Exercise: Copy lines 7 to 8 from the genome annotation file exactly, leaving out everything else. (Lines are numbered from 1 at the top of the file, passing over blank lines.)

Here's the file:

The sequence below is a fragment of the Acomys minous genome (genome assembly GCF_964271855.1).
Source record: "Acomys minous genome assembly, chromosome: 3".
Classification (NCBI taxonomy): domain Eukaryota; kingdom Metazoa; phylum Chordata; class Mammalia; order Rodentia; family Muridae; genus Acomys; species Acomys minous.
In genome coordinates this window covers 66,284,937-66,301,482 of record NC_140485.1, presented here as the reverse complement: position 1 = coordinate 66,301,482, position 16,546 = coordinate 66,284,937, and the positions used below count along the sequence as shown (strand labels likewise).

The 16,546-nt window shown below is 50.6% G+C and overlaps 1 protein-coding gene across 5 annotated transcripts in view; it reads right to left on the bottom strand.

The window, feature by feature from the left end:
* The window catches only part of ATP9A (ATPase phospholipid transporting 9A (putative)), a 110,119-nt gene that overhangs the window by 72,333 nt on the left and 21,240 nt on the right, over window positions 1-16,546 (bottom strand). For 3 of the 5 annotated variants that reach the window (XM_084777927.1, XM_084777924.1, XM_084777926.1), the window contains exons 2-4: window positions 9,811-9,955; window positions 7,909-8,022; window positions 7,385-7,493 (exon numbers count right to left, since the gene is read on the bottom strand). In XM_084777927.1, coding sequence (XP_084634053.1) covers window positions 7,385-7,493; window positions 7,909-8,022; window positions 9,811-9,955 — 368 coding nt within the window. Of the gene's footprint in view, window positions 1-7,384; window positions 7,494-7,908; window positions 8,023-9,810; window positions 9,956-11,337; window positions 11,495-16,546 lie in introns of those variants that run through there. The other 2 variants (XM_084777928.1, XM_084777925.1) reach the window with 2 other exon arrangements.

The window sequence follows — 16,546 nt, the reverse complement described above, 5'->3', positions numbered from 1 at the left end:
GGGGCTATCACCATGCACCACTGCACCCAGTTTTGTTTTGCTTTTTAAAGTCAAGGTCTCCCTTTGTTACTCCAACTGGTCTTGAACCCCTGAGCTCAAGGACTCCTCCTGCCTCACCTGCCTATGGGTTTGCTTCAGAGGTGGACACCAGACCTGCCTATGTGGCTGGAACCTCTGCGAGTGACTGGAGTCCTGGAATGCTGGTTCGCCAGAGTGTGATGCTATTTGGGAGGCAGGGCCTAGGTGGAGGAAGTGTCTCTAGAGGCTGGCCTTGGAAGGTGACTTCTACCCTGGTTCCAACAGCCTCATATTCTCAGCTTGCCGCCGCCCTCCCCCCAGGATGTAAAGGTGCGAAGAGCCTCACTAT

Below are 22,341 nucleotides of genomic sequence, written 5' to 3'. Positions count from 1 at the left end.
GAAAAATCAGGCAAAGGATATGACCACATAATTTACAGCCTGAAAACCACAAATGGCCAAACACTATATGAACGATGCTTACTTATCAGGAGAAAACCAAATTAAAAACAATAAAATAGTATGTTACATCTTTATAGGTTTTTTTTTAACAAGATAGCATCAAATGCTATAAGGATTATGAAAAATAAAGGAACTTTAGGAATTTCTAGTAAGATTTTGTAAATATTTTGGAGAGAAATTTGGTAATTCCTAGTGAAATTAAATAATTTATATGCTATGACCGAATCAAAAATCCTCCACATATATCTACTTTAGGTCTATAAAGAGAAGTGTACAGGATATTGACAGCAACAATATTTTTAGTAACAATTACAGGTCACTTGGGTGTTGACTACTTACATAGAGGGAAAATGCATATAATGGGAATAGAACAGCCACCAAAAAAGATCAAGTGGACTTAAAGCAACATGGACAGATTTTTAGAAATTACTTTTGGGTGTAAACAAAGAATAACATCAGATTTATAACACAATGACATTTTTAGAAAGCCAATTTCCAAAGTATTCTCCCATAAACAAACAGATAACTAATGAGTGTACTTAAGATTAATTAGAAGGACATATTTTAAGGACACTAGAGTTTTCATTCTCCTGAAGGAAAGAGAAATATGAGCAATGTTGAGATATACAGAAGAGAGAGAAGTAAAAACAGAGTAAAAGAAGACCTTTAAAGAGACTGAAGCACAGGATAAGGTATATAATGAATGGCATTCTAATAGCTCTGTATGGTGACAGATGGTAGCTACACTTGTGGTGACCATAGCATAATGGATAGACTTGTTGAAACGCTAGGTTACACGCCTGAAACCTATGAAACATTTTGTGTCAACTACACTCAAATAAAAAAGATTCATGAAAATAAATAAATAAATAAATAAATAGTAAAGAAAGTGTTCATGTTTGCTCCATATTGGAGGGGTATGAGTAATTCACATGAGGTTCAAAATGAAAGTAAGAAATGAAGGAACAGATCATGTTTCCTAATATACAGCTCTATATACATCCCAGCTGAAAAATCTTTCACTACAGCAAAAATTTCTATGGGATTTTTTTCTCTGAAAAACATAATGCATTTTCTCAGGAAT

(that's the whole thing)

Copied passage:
* The window catches only part of ATP9A (ATPase phospholipid transporting 9A (putative)), a 110,119-nt gene that overhangs the window by 72,333 nt on the left and 21,240 nt on the right, over window positions 1-16,546 (bottom strand). For 3 of the 5 annotated variants that reach the window (XM_084777927.1, XM_084777924.1, XM_084777926.1), the window contains exons 2-4: window positions 9,811-9,955; window positions 7,909-8,022; window positions 7,385-7,493 (exon numbers count right to left, since the gene is read on the bottom strand). In XM_084777927.1, coding sequence (XP_084634053.1) covers window positions 7,385-7,493; window positions 7,909-8,022; window positions 9,811-9,955 — 368 coding nt within the window. Of the gene's footprint in view, window positions 1-7,384; window positions 7,494-7,908; window positions 8,023-9,810; window positions 9,956-11,337; window positions 11,495-16,546 lie in introns of those variants that run through there. The other 2 variants (XM_084777928.1, XM_084777925.1) reach the window with 2 other exon arrangements.

The window sequence follows — 16,546 nt, the reverse complement described above, 5'->3', positions numbered from 1 at the left end: